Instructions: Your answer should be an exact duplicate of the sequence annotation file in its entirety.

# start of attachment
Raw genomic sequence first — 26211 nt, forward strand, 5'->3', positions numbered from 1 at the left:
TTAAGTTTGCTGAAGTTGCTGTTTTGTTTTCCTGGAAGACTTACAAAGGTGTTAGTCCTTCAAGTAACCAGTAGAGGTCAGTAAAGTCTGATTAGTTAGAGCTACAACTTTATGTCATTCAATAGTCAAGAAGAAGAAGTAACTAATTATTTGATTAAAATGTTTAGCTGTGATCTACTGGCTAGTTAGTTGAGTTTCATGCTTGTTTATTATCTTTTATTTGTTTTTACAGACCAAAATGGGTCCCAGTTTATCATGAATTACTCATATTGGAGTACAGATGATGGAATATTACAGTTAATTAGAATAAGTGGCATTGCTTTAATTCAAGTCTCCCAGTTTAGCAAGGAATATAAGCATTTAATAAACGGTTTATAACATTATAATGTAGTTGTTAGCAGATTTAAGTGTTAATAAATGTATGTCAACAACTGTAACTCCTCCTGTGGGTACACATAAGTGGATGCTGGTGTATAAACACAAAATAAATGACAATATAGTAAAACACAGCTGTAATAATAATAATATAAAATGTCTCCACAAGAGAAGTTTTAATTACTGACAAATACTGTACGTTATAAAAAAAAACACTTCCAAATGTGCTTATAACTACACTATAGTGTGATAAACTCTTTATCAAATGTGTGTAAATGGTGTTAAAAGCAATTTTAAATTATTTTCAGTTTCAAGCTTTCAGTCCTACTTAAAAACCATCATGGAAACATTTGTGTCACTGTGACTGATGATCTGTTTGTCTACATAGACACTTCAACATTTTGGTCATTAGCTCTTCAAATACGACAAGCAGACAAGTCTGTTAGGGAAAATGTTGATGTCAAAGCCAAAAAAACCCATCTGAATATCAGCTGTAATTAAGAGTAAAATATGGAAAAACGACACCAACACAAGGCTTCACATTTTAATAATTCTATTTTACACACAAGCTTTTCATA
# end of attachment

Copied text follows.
Raw genomic sequence first — 26211 nt, forward strand, 5'->3', positions numbered from 1 at the left:
TTAAGTTTGCTGAAGTTGCTGTTTTGTTTTCCTGGAAGACTTACAAAGGTGTTAGTCCTTCAAGTAACCAGTAGAGGTCAGTAAAGTCTGATTAGTTAGAGCTACAACTTTATGTCATTCAATAGTCAAGAAGAAGAAGTAACTAATTATTTGATTAAAATGTTTAGCTGTGATCTACTGGCTAGTTAGTTGAGTTTCATGCTTGTTTATTATCTTTTATTTGTTTTTACAGACCAAAATGGGTCCCAGTTTATCATGAATTACTCATATTGGAGTACAGATGATGGAATATTACAGTTAATTAGAATAAGTGGCATTGCTTTAATTCAAGTCTCCCAGTTTAGCAAGGAATATAAGCATTTAATAAACGGTTTATAACATTATAATGTAGTTGTTAGCAGATTTAAGTGTTAATAAATGTATGTCAACAACTGTAACTCCTCCTGTGGGTACACATAAGTGGATGCTGGTGTATAAACACAAAATAAATGACAATATAGTAAAACACAGCTGTAATAATAATAATATAAAATGTCTCCACAAGAGAAGTTTTAATTACTGACAAATACTGTACGTTATAAAAAAAAACACTTCCAAATGTGCTTATAACTACACTATAGTGTGATAAACTCTTTATCAAATGTGTGTAAATGGTGTTAAAAGCAATTTTAAATTATTTTCAGTTTCAAGCTTTCAGTCCTACTTAAAAACCATCATGGAAACATTTGTGTCACTGTGACTGATGATCTGTTTGTCTACATAGACACTTCAACATTTTGGTCATTAGCTCTTCAAATACGACAAGCAGACAAGTCTGTTAGGGAAAATGTTGATGTCAAAGCCAAAAAAACCCATCTGAATATCAGCTGTAATTAAGAGTAAAATATGGAAAAACGACACCAACACAAGGCTTCACATTTTAATAATTCTATTTTACACACAAGCTTTTCATA